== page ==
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Under Water Photograph
In the beginning years of under water photography, the medium format (60mm square) was the preferred choice. Armed with Hasselblad and Rolleiflex cameras, our pioneers opened up the under water world. But these cameras were large, and suffered from a lack of depth of field (about four times worse than 35mm cameras). As film emulsions improved, the field was taken by the small format (35mm frame) cameras.

Because under water photography is best in close-up, depth of field is very important. Resolution can be attained by using low speed film and longer exposure times or by resorting to negative film.

Digital Cameras
Whereas progress in film emulsion technology has been slow, progress in electronic imaging has been rapid. Cameras now claim as many as 6 million pixels per image (a scanned 35mm Kodak Photo-CD image has 3000x2000 = 6 million pixels, compressed to some 6MB, about 80 lines per mm, the resolution of most slide films)
Digital images show the result immediately, allowing for on-the-spot improvements to lighting, exposure and even contrast. Digital cameras are more sensitive, being able to take pictures in low light conditions. The CCD (Charge-Coupled Device) is small, allowing for short focal lenses with vastly superior depth of field characteristics. Very recent digital cameras now provide resolutions comparable to the 35mm frame.

For the amateur under water photographer who wants immediate results that can be reproduced professionally up to sizes of 100mm across, the digital camera is the solution. In the past few years digital video has stormed the world, providing superior pictures that can be obtained with ease. The digital colours of 3-CCD cameras are 'additive' as opposed to the 'subtractive' colours of slides and negatives, making a whole new range of 'fluorescing' intensive colours available. Unfortunately these can not be rendered in print. Most still digital cameras, however, use a single CCD colour technique which renders colours subtractive. The most standard method of saving the image, is in the standardised sRGB (scanner-Red-Green-Blue) computer format, which prints beautifully, the way one sees it on the computer screen.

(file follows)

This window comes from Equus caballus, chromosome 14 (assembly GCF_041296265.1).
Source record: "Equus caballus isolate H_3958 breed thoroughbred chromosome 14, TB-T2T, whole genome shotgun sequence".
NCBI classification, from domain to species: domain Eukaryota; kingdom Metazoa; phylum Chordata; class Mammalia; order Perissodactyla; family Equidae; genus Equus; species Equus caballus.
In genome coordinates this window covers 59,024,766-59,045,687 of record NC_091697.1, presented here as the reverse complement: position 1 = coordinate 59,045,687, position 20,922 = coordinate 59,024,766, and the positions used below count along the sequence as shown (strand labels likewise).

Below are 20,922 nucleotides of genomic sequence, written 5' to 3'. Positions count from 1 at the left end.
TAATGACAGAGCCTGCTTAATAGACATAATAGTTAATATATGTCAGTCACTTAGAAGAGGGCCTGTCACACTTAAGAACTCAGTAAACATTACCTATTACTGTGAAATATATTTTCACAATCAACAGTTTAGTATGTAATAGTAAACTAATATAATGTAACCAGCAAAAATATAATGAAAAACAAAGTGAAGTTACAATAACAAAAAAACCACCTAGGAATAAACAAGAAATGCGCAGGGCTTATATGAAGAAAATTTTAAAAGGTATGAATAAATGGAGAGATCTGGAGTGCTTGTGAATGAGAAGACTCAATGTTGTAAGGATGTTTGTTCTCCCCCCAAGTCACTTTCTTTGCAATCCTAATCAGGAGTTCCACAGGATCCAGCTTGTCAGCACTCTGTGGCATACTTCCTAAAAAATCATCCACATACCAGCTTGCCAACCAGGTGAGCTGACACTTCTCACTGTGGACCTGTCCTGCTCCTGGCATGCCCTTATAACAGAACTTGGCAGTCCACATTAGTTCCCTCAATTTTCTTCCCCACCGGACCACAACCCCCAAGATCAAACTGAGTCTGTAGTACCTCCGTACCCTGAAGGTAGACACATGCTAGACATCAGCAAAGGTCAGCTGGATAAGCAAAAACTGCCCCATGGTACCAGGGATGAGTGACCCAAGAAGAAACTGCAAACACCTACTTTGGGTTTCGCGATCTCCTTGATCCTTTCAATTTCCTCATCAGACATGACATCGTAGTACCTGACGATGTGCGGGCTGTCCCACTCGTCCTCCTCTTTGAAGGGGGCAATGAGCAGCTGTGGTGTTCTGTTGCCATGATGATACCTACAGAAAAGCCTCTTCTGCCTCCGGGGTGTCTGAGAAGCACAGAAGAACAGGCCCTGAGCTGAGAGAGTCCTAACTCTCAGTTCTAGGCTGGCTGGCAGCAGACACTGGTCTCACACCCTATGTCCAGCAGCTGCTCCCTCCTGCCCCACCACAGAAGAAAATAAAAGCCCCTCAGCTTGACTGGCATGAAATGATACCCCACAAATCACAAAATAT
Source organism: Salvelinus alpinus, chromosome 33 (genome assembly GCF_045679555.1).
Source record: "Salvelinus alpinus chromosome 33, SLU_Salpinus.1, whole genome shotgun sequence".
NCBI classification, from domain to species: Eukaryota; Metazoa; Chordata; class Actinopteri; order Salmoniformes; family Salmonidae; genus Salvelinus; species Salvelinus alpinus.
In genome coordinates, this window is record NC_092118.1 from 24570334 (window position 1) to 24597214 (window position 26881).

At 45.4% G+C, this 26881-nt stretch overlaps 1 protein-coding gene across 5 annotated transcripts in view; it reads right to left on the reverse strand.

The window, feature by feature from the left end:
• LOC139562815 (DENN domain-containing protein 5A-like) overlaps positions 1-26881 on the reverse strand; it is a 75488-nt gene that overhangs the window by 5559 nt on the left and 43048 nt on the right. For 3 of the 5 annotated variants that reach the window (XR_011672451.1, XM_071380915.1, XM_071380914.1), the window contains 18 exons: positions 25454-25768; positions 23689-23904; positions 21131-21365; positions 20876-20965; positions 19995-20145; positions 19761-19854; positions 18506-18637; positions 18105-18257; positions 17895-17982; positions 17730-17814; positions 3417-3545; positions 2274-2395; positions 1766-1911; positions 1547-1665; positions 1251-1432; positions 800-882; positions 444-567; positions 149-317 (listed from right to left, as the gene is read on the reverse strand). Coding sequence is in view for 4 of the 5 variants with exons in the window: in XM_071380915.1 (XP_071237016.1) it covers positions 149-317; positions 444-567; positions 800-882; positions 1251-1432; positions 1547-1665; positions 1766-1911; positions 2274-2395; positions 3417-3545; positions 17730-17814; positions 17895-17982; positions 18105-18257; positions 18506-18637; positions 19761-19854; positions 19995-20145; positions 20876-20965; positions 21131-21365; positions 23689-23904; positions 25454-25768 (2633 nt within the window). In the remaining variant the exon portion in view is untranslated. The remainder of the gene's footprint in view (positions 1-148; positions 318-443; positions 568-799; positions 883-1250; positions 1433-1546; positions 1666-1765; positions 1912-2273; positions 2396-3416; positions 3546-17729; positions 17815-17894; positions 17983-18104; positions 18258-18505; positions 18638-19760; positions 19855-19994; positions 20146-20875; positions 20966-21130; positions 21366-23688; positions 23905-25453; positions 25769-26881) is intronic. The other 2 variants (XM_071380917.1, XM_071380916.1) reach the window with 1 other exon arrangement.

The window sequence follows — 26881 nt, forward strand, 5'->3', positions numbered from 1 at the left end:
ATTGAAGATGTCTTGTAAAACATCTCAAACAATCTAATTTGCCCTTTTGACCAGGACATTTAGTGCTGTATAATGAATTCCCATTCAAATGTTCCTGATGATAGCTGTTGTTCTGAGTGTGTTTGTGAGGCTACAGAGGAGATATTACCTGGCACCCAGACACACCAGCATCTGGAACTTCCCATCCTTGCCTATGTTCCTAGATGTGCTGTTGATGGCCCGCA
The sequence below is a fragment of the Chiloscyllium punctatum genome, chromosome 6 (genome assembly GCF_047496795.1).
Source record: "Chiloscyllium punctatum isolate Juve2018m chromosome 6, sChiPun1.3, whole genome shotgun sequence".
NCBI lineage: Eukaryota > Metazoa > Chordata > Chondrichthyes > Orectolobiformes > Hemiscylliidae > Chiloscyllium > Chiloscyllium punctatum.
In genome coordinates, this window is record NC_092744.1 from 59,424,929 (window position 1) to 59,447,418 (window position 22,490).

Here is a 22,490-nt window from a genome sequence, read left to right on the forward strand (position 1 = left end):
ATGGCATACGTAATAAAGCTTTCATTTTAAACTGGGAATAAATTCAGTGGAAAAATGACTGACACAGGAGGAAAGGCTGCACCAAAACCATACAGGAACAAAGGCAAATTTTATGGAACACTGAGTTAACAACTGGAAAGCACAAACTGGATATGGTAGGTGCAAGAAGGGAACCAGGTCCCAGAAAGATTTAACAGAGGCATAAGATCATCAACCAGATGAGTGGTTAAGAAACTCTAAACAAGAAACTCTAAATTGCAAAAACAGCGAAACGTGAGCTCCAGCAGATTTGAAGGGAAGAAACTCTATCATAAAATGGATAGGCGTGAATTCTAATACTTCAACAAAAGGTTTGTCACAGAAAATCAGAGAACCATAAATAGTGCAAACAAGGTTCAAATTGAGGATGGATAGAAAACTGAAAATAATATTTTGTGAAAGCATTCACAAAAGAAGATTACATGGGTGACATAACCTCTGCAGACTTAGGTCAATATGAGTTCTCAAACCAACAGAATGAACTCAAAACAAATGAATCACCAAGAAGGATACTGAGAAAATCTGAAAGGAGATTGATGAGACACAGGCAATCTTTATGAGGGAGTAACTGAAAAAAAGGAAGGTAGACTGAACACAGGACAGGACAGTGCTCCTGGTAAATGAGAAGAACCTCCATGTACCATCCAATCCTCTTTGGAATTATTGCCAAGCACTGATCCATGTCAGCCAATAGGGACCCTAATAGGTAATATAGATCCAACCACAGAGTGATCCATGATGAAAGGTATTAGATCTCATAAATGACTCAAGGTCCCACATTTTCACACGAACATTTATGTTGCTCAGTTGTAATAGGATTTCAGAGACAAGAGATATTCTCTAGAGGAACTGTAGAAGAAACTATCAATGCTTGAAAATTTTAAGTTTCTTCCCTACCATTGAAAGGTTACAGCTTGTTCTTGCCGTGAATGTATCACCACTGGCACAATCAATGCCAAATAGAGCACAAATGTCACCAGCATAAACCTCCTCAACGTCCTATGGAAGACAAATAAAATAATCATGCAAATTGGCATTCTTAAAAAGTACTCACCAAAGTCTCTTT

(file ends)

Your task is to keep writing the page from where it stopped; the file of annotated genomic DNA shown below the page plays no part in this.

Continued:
The digital image is made up of (square) pixels, each containing three colours, red, blue and green, much the way a television image is composed. Each colour can assume only discrete values, ranging from 0 to 255. At mid-exposure of 150 units, a picture looks rather dark whereas a one stop over exposure (2 times) at this point would overexpose the image to 300 units, which is 'clipped' not to exceed the value of 255. So working with a digital pictures can be even more critical than working with slides.
Fortunately, the high quality end of the digital cameras produce images with 10 or even 12 bits colour depth, thereby extending the range considerably (from 255 steps to 4096). But the JPEG compressed file format has only 8 bit precision.

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